Phenotypic Analyses of Agrobacterium

Elise R. Morton1, Clay Fuqua1

1 Department of Biology, Indiana University, Bloomington, Indiana
Publication Name:  Current Protocols in Microbiology
Unit Number:  Unit 3D.3
DOI:  10.1002/9780471729259.mc03d03s25
Online Posting Date:  May, 2012
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Abstract

Agrobacterium species are plant‐associated relatives of the rhizobia. Several species cause plant diseases such as crown gall and hairy root, although there are also avirulent species. A. tumefaciens is the most intensively studied species and causes crown gall, a neoplastic disease that occurs on a variety of plants. Virulence is specified by large plasmids, and in the case of A. tumefaciens this is called the Ti (tumor‐inducing) plasmid. During pathogenesis virulent agrobacteria copy a segment of the Ti plasmid and transfer it to the plant, where it subsequently integrates into the plant genome, and expresses genes that result in the disease symptoms. A. tumefaciens has been used extensively as a plant genetic engineering tool and is also a model microorganism that has been well studied for host‐microbe associations, horizontal gene transfer, cell‐cell communication, and biofilm formation. This unit describes standard protocols for simple phenotypic characterizations of A. tumefaciens. Curr. Protoc. Microbiol. 25:3D.3.1‐3D.3.14. © 2012 by John Wiley & Sons, Inc.

Keywords: Agrobacterium; taxonomy; opines; plant association; virulence; plasmids; attachment; biofilms

     
 
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Table of Contents

  • Introduction
  • Basic Protocol 1: Potato Tumor Assay
  • Basic Protocol 2: β‐Galactosidase Assay for Agrobacterium tumefaciens
  • Basic Protocol 3: Static Biofilm Coverslip Assay
  • Basic Protocol 4: Short‐Term Binding Assay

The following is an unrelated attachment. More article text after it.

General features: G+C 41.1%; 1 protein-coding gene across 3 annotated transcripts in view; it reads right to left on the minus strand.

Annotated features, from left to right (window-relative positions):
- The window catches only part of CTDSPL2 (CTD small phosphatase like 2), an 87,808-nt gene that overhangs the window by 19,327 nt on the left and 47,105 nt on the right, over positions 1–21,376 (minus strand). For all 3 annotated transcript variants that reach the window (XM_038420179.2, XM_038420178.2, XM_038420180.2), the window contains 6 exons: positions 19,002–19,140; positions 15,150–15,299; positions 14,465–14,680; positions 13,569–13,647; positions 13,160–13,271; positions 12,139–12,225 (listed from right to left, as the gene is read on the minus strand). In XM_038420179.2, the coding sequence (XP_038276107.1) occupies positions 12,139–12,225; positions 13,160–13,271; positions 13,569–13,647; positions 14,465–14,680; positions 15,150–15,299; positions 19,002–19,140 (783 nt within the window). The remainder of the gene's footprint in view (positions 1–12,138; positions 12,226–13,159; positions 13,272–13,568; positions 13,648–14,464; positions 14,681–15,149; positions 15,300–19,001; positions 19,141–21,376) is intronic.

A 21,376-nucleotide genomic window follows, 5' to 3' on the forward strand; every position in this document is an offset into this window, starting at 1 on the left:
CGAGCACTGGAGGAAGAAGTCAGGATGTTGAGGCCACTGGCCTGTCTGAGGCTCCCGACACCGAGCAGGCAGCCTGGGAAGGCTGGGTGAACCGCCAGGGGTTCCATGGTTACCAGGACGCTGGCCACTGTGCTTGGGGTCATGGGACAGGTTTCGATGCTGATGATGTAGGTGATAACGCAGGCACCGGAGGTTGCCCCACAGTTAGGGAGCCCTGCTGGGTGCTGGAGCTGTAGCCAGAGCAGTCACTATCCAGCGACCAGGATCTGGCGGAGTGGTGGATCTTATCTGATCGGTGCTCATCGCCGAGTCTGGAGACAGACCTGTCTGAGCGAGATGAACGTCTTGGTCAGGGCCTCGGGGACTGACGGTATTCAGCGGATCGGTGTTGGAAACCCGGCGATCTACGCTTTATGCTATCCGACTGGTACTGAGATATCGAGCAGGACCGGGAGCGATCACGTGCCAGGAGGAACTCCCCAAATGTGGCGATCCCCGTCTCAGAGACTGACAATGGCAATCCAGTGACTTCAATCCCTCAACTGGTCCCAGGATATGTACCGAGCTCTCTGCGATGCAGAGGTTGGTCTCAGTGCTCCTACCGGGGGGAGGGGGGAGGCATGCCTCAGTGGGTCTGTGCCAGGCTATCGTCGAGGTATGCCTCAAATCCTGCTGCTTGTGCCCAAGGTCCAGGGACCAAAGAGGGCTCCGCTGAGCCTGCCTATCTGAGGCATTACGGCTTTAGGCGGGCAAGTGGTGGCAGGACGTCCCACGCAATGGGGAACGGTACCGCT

• Basic Protocol 5: Plant Attachment Assay
  • Basic Protocol 6: Swimming Motility
  • Basic Protocol 7: Phenol Flagellar Staining
  • Reagents and Solutions
  • Commentary
  • Literature Cited
  • Figures
     
 
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Materials

Basic Protocol 1: Potato Tumor Assay

  Materials
  • Strains to be tested
  • Positive (e.g., A. tumefaciens C58) and negative controls (e.g., A. tumefaciens NTL4)
  • Appropriate medium or buffer (e.g., ATGN)
  • Red‐skinned, organically grown potatoes (purchased no more than 2 days prior to beginning assay)
  • 1.05% sodium hypochlorite (bleach) solution
  • Sterile 1.5% agar water plates (10‐cm diameter)
  • Saturated potassium sulfate solution ( appendix 2A)
  • 28°C incubator
  • Spectrophotometer and cuvettes
  • Metal cork borer, size 6 (must be resistant to ethanol‐dipped flame sterilization)
  • Sterile dissecting tray
  • Scalpels, sterile
  • Parafilm
  • Sealable container (e.g., Tupperware, etc.)

Basic Protocol 2: β‐Galactosidase Assay for Agrobacterium tumefaciens

  Materials
  • Bacterial strain(s) of interest and appropriate medium
  • Z‐buffer (see recipe)
  • 0.05% SDS ( appendix 2A)
  • Chloroform
  • Ortho‐nitrophenyl‐β‐galactoside (ONPG; Sigma, cat. no. N1127)
  • 1 M Na 2CO 3
  • 5‐ml culture tubes
  • 28°C incubator with shaking or rotation
  • Spectrophotometer
  • 2‐ml microcentrifuge tubes
  • Vortex
  • Timer
  • Microcentrifuge
  • Micro‐titer plates or cuvettes

Basic Protocol 3: Static Biofilm Coverslip Assay

  Materials
  • Bacterial strains of interest
  • Medium with appropriate antibiotics (e.g., ATGN or other culture medium)
  • Saturated potassium sulfate solution
  • 0.1% (w/v) crystal violet stain
  • 33% (v/v) acetic acid
  • 5‐ml glass culture tubes
  • 28°C incubator
  • PVC coverslips (Fisher, cat. no. 12‐547)
  • Scissors
  • Aerosol duster (e.g., VWR Whoosh‐Duster, cat. no. 16650‐027)
  • 12‐well tissue culture plates (Fisher, cat. no. 07‐200‐81)
  • UV light source
  • Spectrophotometer
  • Sealable container (e.g., Tupperware, etc.)
  • 200‐ml beaker
  • Forceps
  • Small plastic weigh boats (large enough to hold a coverslip)
  • Microtiter plates (e.g., 96‐well) or cuvettes